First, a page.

Here are seven ways to become a more powerful listener:

  1. Set a simple intention that you’re going to connect with each person without obsessing over how you’ll do it. The more you focus on what they’re saying, the sooner an authentic connection opportunity will become clear.
  2. Acknowledge that this person has risked revealing themselves to you for a reason. See if you can honor the moment – and them – just for now without rushing forward to some other outcome.
  3. Make up a private symbolic ritual to alert yourself that for this moment, you’re turning off your impulse to multitask. Maybe it’s flipping over your smart phone or making a subtle shift in your posture.
  4. Most sales and negotiation courses teach “empathy” and “rapport” as techniques to get what you want from the other person. Try asking yourself what they’re here to teach you instead.
  5. Ask open ended questions to free up layers of meaning, but use them gently. Questions like “why?” or “how do you know that?” may sound like a challenge and cause the other person to shut down.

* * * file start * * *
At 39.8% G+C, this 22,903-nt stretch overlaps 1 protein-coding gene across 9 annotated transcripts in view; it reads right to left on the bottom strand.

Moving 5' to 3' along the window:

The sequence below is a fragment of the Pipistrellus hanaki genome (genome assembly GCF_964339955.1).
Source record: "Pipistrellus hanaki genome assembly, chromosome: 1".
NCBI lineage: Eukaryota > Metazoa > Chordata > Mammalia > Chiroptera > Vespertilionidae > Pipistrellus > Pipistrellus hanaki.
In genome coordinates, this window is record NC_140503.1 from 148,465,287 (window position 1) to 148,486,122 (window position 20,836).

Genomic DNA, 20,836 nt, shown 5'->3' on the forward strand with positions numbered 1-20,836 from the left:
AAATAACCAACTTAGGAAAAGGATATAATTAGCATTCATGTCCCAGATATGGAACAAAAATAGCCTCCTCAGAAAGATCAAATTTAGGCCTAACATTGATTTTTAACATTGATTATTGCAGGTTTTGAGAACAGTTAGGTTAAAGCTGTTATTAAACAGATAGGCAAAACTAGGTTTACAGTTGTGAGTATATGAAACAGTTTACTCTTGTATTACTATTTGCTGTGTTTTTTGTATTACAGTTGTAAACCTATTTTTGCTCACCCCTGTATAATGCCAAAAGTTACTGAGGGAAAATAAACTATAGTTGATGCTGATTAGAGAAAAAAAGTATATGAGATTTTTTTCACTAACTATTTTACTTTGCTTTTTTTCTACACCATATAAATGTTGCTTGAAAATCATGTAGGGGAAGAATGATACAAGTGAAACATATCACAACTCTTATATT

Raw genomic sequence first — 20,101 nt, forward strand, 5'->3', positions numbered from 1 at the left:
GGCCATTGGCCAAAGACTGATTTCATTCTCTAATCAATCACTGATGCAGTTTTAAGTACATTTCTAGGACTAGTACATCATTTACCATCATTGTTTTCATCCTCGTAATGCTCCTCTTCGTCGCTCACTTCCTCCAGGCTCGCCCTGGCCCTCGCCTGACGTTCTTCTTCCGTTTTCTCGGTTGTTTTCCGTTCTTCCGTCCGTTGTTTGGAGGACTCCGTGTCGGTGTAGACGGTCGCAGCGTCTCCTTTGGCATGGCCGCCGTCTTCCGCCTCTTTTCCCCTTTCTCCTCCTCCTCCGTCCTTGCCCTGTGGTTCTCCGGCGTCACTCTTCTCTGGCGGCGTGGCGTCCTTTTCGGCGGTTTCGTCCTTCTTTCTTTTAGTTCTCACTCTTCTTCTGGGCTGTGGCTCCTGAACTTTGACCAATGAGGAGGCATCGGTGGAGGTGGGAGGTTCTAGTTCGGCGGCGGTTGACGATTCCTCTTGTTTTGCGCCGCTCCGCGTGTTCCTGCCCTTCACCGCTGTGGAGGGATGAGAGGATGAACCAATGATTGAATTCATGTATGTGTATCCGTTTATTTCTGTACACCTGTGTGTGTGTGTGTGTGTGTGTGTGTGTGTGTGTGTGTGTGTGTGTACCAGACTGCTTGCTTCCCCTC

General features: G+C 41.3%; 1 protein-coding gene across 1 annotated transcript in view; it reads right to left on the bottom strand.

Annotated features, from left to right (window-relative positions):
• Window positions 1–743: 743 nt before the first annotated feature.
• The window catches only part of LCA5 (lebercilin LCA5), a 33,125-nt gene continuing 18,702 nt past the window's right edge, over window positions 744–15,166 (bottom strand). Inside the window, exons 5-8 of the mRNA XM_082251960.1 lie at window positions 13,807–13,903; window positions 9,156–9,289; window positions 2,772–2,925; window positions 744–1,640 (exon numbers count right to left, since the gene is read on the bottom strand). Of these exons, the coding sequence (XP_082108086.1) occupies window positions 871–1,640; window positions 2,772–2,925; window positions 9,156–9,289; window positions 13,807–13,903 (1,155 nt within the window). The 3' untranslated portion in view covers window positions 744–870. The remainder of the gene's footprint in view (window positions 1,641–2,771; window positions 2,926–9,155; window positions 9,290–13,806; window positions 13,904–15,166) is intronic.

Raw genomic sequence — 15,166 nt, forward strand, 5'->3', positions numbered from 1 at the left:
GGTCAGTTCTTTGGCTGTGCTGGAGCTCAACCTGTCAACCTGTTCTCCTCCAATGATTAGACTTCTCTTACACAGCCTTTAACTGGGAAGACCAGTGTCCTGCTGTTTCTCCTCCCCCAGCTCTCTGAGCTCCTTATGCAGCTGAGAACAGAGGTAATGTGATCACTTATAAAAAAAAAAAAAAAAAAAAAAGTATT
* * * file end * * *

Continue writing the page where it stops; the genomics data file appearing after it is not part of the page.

6. If you feel a temptation to judge or label what you’re hearing too quickly, silently ask yourself “what else could this mean?” and gently bring your mind back to the conversation. This takes practice.
  7. Take yourself on an auditory field trip once in a while that’s got no conversational pressure attached to it and practice simple awareness of sound. Julian Treasure’s TED talk on listening is a great starting point.

These are just the seeds of another way of thinking, not an attempt to be glib about the complex science of human communication. At a minimum, being a more purposeful listener helps to limit the amount of unproductive noise in your life. It makes your relationships more meaningful and resilient. It adds clarity to your life and increases your influence. We may not be able to do much about our CAPACITY to listen, but there are things we can do to improve the QUALITY of the experience.

Question: How have important people in your life helped you to feel heard and understood?